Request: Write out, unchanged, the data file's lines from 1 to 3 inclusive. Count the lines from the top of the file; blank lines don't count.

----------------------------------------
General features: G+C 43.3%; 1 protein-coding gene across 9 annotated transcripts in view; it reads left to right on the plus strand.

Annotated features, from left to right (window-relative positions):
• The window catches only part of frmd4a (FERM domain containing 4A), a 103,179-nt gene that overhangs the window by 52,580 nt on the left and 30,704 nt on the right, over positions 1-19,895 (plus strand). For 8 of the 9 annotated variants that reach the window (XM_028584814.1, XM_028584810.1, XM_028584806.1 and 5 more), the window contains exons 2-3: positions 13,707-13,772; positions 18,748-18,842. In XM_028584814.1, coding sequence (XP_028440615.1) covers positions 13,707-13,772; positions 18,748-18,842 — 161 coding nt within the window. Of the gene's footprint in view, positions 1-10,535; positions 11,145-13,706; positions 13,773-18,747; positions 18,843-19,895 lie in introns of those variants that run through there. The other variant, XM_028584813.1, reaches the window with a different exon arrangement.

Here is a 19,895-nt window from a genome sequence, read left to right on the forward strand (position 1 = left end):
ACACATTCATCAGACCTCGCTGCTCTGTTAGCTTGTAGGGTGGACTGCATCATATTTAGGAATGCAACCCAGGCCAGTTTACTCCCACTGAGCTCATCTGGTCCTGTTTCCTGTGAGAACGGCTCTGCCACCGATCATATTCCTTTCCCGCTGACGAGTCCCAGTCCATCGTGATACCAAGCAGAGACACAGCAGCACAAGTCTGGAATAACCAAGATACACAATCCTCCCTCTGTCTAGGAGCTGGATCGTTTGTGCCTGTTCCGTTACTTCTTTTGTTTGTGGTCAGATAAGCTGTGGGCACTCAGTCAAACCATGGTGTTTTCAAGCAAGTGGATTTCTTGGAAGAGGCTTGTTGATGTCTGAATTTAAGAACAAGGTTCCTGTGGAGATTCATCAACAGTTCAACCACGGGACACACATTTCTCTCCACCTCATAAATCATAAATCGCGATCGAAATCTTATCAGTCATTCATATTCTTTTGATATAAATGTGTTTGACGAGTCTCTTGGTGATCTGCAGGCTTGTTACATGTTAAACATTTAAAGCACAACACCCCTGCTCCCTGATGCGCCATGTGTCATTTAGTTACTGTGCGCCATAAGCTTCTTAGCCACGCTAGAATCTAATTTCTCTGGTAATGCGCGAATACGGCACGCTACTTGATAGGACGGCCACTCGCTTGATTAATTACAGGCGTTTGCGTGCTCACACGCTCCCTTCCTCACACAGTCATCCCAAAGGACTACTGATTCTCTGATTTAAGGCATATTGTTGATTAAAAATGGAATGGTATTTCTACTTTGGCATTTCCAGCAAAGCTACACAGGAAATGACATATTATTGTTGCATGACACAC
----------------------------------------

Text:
General features: G+C 43.3%; 1 protein-coding gene across 9 annotated transcripts in view; it reads left to right on the plus strand.

Annotated features, from left to right (window-relative positions):
• The window catches only part of frmd4a (FERM domain containing 4A), a 103,179-nt gene that overhangs the window by 52,580 nt on the left and 30,704 nt on the right, over positions 1-19,895 (plus strand). For 8 of the 9 annotated variants that reach the window (XM_028584814.1, XM_028584810.1, XM_028584806.1 and 5 more), the window contains exons 2-3: positions 13,707-13,772; positions 18,748-18,842. In XM_028584814.1, coding sequence (XP_028440615.1) covers positions 13,707-13,772; positions 18,748-18,842 — 161 coding nt within the window. Of the gene's footprint in view, positions 1-10,535; positions 11,145-13,706; positions 13,773-18,747; positions 18,843-19,895 lie in introns of those variants that run through there. The other variant, XM_028584813.1, reaches the window with a different exon arrangement.